1885 - The Scottish Cup Final

1885 was the fifth time Vale of Leven, "The Vale", had reached the Scottish Cup Final. For Renton it was just the second and the first had been a decade earlier. However, Renton were a team on the rise under the patronage of Alexander Wyilie, the locally-based, part-owner of the successful Cordale dye-works. It had moved into its Tontine Park ground in 1878 and from 1883 began to forge a promising team. Vale of Leven, on the other hand, had an aging eleven partly inherited from the very successful and experienced team of the late 1870s. It meant they were well-matched and so it proved to be.  

They met for the first time on 21st February at the first Hampden Park at Glasgow's Crosshill. The weather had been cold, the pitch frost-rutted. It was blowing a gale. The Vale won the toss and took the decision to defend into it in the first half. And Renton did much the same in the second. It must have been cold and tedious for everyone, those on the pitch and the 8,000 looking on.

However, two things were noticeable. The lighter, nimbler Renton forwards were said to have passed well under the wind and in that second half they turned to a five-man defence, in a first, noted, Scottish, top-flight use of 2-3-5 or even 2-1-2-5. But more than that it made obvious that the club was experimenting tactically.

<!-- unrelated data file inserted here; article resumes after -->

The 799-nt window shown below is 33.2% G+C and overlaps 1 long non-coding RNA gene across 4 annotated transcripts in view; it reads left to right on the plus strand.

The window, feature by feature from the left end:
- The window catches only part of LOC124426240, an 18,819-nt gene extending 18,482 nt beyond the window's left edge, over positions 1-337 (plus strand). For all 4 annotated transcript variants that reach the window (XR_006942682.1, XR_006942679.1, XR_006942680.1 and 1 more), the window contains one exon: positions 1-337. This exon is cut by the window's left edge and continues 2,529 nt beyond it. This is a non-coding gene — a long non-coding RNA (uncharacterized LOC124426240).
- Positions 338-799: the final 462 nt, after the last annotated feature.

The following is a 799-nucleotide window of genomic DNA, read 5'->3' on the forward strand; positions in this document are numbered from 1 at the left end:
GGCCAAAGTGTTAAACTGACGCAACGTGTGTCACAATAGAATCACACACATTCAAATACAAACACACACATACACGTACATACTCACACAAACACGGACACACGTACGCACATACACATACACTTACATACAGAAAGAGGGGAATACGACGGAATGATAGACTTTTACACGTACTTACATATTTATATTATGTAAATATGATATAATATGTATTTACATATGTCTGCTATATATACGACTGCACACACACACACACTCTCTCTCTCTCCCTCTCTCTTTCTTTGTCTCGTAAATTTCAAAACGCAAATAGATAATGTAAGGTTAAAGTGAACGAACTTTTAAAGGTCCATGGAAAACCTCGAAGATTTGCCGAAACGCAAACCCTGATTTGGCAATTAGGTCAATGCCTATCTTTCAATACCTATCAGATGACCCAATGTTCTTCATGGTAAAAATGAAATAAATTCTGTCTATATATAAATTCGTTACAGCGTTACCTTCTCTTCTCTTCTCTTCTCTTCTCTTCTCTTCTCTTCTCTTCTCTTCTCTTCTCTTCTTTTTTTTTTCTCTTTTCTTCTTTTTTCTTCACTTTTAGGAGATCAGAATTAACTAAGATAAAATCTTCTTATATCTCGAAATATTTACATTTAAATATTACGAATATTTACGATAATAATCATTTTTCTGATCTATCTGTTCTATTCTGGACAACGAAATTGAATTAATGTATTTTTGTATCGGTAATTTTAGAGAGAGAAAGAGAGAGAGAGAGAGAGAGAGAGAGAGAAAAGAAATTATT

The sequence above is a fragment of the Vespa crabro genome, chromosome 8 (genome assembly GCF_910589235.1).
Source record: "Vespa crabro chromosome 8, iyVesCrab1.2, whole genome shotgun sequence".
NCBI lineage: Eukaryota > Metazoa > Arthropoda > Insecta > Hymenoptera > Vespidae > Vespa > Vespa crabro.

The encounter ended in a goalless draw and the two teams returned for a second try a week later.  The weather had improved and so did the game with this time Renton clearly the better. Its half-backs, Bob Kelso and Donald McKechnie, back in a 2-2-6 were particularly praised for their contributions. There was also an early example of gamesmanship, a Renton forward kicked the ball away at a free-kick to give team-mates more time to, as we would say today, "get in front of the ball". But still for sixty-five minutes stalemate persisted. That is until McCall, said to be not James, the forward, but elder brother, left full-back, Archie, stepped up, at which point the game opened up. Ten and seventeen minutes later one of the centre-forward pairing, McIntyre, Andy or Alex is unclear, popped in two more. And whilst The Vale pulled back a single consolation at the last gasp to make it 3:1 the Scottish Cup had a very important new name engraved into it. 

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